• the coordination of the user-related aspects of European Union Governmental Satellite Communications (GOVSATCOM), in close collaboration with the Member States and other involved entities;
  • the development of downstream markets and fostering of innovation based on Galileo and EGNOS, and now including also Copernicus, leveraging funding mechanisms such as Fundamental Elements and Horizon Europe.

The European Commission (EC) may also decide to entrust the Agency with other tasks in the future.

  1. In your opinion, what will be the best mechanism to build a strong partnership with the EO services industry and how can EARSC help? / At the end of the interview, here is the opportunity for your final thoughts and how your activities could contribute to the future development of the EO geo-information service sector?

Knowledge and information about the EU Space Programme and the possibilities it offers are key to further reinforcing the EO downstream sector in Europe. As the agency’s scope has been enlarged, we will be looking forward to introduce ourselves to the EO industry and communities by participating in industry-relevant events as well as promoting EUSPA’s contribution to the commercialization of Copernicus through various online and offline channels. Already last year, during EU Space Week, we hosted a great number of EO companies in our virtual exhibition. I look forward to seeing these integration actions for EU Space grow.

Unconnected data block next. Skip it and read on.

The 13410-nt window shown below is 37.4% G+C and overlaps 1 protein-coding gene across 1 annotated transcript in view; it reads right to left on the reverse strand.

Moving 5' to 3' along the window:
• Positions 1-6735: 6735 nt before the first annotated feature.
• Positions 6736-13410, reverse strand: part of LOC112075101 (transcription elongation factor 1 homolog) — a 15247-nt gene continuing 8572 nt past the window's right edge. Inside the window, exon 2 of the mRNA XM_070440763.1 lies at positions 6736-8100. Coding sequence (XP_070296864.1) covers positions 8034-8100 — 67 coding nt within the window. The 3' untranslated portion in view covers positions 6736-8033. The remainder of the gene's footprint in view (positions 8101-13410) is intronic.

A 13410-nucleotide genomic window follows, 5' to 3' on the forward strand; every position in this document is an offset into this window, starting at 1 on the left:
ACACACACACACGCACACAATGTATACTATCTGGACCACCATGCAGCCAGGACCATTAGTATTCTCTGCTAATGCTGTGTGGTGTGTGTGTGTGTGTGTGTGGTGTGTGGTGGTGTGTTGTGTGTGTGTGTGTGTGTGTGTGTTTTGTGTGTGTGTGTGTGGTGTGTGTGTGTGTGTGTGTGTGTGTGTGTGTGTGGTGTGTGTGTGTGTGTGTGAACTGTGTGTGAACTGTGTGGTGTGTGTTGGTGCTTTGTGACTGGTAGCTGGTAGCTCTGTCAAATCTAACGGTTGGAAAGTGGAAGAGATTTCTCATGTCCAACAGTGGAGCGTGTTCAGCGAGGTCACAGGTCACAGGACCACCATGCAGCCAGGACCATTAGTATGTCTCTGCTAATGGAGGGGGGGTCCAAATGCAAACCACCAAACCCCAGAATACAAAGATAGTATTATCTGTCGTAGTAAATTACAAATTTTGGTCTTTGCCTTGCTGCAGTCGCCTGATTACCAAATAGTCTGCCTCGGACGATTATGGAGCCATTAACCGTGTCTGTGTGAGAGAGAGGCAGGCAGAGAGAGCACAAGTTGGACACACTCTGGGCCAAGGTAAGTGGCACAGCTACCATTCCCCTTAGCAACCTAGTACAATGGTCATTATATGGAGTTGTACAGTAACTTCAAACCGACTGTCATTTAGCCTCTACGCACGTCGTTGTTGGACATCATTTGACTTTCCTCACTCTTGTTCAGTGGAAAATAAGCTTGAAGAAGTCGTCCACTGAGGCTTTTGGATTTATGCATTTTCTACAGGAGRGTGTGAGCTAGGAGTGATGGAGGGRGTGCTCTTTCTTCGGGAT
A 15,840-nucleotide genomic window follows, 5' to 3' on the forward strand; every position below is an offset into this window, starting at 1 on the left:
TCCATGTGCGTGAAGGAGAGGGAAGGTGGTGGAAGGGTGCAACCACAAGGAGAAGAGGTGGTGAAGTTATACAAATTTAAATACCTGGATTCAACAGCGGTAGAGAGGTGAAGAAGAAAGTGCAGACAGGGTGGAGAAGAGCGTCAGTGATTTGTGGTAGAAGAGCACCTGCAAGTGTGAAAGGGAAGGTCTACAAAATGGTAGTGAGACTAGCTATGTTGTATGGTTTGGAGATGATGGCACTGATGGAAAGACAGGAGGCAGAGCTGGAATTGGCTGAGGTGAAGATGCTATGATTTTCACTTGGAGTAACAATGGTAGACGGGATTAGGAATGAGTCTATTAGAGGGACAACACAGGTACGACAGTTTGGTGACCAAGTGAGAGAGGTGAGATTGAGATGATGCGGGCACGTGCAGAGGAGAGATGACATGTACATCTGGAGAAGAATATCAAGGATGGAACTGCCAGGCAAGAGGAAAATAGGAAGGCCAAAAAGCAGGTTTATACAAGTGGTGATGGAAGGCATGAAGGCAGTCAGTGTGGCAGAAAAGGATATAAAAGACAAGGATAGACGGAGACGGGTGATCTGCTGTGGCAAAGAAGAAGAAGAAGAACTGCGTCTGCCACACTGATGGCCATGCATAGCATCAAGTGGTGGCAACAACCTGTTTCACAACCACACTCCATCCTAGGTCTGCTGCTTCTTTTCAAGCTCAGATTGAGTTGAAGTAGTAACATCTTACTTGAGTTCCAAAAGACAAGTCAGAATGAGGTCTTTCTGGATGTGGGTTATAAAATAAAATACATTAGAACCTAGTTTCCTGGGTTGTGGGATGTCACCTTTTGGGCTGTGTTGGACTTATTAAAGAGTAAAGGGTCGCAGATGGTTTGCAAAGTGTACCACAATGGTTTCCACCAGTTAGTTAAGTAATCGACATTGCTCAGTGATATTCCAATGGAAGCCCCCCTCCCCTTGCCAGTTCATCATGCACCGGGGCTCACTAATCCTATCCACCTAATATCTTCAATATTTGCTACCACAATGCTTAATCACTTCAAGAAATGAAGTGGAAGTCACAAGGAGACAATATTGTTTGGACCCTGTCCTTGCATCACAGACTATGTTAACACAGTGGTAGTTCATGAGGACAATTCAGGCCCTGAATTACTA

What’s more, to stimulate the market update of Copernicus, we will be establishing partnerships and continue initiatives like hackathons and innovations competitions. I am sure EARSC, as representative for remote sensing companies will give us great support in our new ventures.

Lastly, I would like to highlight the fact that the EU Space Programme was conceived with the core aim of benefitting the lives of Europeans. I understand that the knowhow of EO and GNSS is not equally spread across the Union members. This is one of the challenges we will overcome the coming years and we have the tools and talents to do so. By working closely with all the EU Member States, EUSPA will give SMEs, start-ups, innovators the means to make their first venture into the world of EO or satellite navigation.

Thank you for your contribution to the Interview and for sharing your thoughts and comments with the EOmag readers.


  1. Tell us a bit more about your Company

Aerospacelab was founded in late 2017 near Louvain-La-Neuve in Belgium by Benoit Deper and recruited its first employees in 2018.